European Journal of Anaesthesiology



Original Article
(RD) Surgery

Incidence and risk factors for allogenic blood transfusion during major joint replacement using an integrated autotransfusion regimen


B. Borghi a1, A. Casati a2 and on behalf of the Rizzoli Study Group on Orthopaedic Anaesthesia
a1 Department of Anaesthesiology, IRCCS Rizzoli Orthopaedic Institute, Bologna
a2 Department of Anaesthesiology, IRCCS H San Raffaele, Via Olgettina 60-20132 Milan, Italy

Article author query
borghi b   [PubMed][Google Scholar] 
casati a   [PubMed][Google Scholar] 

Abstract

The efficacy of an integrated autotransfusion regimen, including pre-donation and perioperative salvage of autologous blood, was prospectively evaluated in 2884 patients undergoing total hip (n=2016) or knee arthroplasty (n = 480), and hip revision (n = 388) with either balanced general, regional, or integrated epidural/general anaesthesia. Allogenic concentrated red blood cells were transfused in the presence of symptomatic anaemia or when haemoglobin concentration was < 6gdL−1 (10gdL−1 in patients affected by cerebrovascular or coronary artery disease) after all salvaged and pre-donated autologous blood had been transfused. A total of 278 patients (9.6%) received allogenic blood. Risk factors for allogenic blood transfusion were: preoperative haemoglobin concentration < 10gdL−1 (after autologous blood pre-donations) (Odds ratio: 8.7; 95% CI: 6.5–16.8; P=0.004), hip revision versus hip or knee arthroplasty (Odds ratio: 5.8; 95% CI: 3.9–8.5; P=0.0001) and inability in obtaining the number of predonations required by the Maximum Surgery Blood Order on Schedule (Odds ratio: 3.4; 95% CI: 2.7–4.1; P=0.0001). The incidence of perioperative complications, including wound infection and haematoma, as well as myocardial ischaemia, respiratory failure and thromboembolic complications, was higher in those patients requiring allogenic blood transfusion (29.8%) than that observed in patients receiving only autologous blood (6.6%) (P=0.0005); while the mean time duration from surgical procedure to patient discharge from the orthopaedic ward was shorter in those patients not receiving allogenic blood transfusion (12 days; 25–75th percentiles: 8–14 days) than in those patients who required perioperative transfusion with allogenic blood (15 days; 25–75th percentiles: 10–17 days) (P=0.0005). In conclusion, this prospective study highlighted the clinical relevance of applying an extensive and integrated autotransfusion regimen in order to reduce allogenic blood transfusion and associated complications in patients undergoing major joint replacement.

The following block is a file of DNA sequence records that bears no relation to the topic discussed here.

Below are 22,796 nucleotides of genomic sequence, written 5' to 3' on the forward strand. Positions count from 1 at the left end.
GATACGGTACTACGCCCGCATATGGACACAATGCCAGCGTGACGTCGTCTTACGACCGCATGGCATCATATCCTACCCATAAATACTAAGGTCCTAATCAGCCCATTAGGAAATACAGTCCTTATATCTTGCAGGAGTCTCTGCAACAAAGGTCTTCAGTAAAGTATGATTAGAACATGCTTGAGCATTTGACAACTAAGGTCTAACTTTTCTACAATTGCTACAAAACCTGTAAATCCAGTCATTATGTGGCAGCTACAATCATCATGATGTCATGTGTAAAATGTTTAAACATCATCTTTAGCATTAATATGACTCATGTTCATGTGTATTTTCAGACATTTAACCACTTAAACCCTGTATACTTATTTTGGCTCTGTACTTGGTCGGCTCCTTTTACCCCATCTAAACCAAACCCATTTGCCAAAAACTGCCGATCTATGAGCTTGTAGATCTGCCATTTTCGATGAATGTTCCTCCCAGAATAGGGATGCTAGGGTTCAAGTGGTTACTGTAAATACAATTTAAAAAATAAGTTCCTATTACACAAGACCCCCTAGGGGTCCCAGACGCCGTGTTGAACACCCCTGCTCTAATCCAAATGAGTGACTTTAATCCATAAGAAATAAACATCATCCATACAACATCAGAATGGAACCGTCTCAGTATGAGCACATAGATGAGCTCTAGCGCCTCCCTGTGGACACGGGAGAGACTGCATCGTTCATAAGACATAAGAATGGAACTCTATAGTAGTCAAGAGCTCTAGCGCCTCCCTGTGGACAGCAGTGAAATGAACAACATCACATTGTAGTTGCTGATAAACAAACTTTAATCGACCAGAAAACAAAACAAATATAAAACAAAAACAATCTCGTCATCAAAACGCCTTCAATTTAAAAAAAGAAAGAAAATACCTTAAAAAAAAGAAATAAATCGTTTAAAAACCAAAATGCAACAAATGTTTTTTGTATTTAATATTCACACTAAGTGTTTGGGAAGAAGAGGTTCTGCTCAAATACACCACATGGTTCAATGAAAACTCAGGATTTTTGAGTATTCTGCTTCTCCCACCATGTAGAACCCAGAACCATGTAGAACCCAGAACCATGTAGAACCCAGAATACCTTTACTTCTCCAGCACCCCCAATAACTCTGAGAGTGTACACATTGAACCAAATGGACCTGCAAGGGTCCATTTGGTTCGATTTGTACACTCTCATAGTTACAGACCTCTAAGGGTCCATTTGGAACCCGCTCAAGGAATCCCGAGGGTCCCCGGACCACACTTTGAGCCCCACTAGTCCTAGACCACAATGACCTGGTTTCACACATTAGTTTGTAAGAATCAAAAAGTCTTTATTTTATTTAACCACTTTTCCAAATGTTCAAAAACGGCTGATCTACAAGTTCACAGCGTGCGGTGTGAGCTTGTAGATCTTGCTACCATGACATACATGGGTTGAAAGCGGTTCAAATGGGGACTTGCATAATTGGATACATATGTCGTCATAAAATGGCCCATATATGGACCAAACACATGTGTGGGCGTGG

(Published Online August 16 2006)
(Accepted March 2000)


Key Words: blood transfusion; autologous; anaesthesia general; conduction; local; specialties; surgical; orthopaedics; orthopaedic procedures; arthroplasty; arthroplasty replacement; replacement; hip; knee.